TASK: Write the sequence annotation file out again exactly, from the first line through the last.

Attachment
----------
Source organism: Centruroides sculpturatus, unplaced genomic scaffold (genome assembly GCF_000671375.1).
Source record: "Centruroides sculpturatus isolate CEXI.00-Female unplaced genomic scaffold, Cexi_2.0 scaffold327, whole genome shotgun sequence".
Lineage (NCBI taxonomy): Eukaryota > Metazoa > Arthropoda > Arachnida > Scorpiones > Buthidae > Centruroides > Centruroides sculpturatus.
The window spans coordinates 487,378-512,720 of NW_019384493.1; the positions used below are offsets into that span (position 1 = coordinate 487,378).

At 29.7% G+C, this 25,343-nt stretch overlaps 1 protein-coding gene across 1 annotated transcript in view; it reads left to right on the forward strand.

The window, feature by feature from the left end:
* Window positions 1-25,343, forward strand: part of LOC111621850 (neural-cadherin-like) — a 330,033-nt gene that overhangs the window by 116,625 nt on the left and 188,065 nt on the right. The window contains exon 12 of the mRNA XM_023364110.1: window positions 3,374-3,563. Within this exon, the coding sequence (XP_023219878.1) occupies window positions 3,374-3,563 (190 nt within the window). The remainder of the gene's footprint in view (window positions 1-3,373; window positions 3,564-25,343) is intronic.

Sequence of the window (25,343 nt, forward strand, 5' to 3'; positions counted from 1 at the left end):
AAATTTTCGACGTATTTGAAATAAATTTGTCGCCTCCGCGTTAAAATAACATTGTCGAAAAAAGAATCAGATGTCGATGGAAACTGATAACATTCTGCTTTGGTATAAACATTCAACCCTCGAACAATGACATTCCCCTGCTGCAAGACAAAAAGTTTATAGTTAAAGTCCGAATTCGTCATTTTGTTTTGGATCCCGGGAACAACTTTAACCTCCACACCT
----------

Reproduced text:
Source organism: Centruroides sculpturatus, unplaced genomic scaffold (genome assembly GCF_000671375.1).
Source record: "Centruroides sculpturatus isolate CEXI.00-Female unplaced genomic scaffold, Cexi_2.0 scaffold327, whole genome shotgun sequence".
Lineage (NCBI taxonomy): Eukaryota > Metazoa > Arthropoda > Arachnida > Scorpiones > Buthidae > Centruroides > Centruroides sculpturatus.
The window spans coordinates 487,378-512,720 of NW_019384493.1; the positions used below are offsets into that span (position 1 = coordinate 487,378).

At 29.7% G+C, this 25,343-nt stretch overlaps 1 protein-coding gene across 1 annotated transcript in view; it reads left to right on the forward strand.

The window, feature by feature from the left end:
* Window positions 1-25,343, forward strand: part of LOC111621850 (neural-cadherin-like) — a 330,033-nt gene that overhangs the window by 116,625 nt on the left and 188,065 nt on the right. The window contains exon 12 of the mRNA XM_023364110.1: window positions 3,374-3,563. Within this exon, the coding sequence (XP_023219878.1) occupies window positions 3,374-3,563 (190 nt within the window). The remainder of the gene's footprint in view (window positions 1-3,373; window positions 3,564-25,343) is intronic.

Sequence of the window (25,343 nt, forward strand, 5' to 3'; positions counted from 1 at the left end):
AAATTTTCGACGTATTTGAAATAAATTTGTCGCCTCCGCGTTAAAATAACATTGTCGAAAAAAGAATCAGATGTCGATGGAAACTGATAACATTCTGCTTTGGTATAAACATTCAACCCTCGAACAATGACATTCCCCTGCTGCAAGACAAAAAGTTTATAGTTAAAGTCCGAATTCGTCATTTTGTTTTGGATCCCGGGAACAACTTTAACCTCCACACCT